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[ 24 Oct 2011 | ]
Blackwaters Future

by Jordan Sundell*
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Although many corporations act responsibly, economically fragile  countries and war zones have proved fertile ground for a number of  multinational corporations to commit a variety of serious international  crimes. In such cases the offending corporation all too often goes under-  punished or escapes punishment altogether.  Take for example Nigeria.  In  1995 the Nigerian government, in response to pressure from Royal Dutch  Shell to repress environmental protestors, executed nine indigenous  tribal leaders, including the well-known writer and human rights activist  Ken Saro-Wiwa,[1] on suspect murder charges.[2] Royal …

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[ 19 Oct 2011 | ]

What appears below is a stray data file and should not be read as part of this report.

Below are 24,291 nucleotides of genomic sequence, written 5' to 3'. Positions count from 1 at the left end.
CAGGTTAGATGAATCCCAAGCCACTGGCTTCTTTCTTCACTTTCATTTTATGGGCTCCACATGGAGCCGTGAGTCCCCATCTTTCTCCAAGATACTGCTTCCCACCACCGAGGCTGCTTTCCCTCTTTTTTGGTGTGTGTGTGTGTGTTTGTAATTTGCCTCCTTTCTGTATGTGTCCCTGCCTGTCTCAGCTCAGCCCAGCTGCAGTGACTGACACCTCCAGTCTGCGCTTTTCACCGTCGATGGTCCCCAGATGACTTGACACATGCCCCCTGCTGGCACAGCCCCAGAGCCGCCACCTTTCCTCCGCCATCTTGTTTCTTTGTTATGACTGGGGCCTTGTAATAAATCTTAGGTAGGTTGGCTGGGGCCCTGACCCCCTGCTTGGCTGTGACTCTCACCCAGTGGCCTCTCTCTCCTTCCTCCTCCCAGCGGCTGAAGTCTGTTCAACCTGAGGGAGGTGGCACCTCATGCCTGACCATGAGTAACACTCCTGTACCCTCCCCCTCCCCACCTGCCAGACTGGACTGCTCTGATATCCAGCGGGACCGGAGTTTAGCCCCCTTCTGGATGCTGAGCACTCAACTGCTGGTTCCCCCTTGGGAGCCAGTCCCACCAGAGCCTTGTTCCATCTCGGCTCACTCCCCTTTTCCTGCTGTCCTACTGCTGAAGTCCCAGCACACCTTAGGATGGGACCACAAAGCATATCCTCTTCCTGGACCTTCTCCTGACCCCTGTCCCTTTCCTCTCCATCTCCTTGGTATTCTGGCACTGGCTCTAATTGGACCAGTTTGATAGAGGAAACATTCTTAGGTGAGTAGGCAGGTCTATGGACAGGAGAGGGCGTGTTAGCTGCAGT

The Empirical Turn in International Economic Law*
by Beth A. Simmons** and Andrew B. Breidenbach***
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In November 2010, the American Society of International Law’s International Economic Law Interest Group (ASIL IELIG) convened a broad cross-section of scholars, practitioners, and students of international economic law. The focus of this conference was International Economic Law in a Time of Change: Reassessing Legal Theory, Doctrine, Methodology and Policy Prescriptions. Surveying the field, we became aware of certain swings in attitudes—from skepticism to euphoria and back to skepticism again—toward the empirical work that, of late, …

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[ 17 Oct 2011 | Comments Off ]

by Ricardo Ramirez*
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GATT dispute settlement will probably always teeter on the edge of crisis, for  there will always be a tendency to use it to cover up substantive failures. I like to  believe, however, that if GATT dispute settlement keeps its balance for another  forty years, Governments may end up creating an effective litigation procedure in  spite of themselves.
-Robert E. Hudec[1]
I met Professor Hudec only once. September 1997. It was during a NAFTA panel hearing in the broom corn brooms case. He was a panelist in that …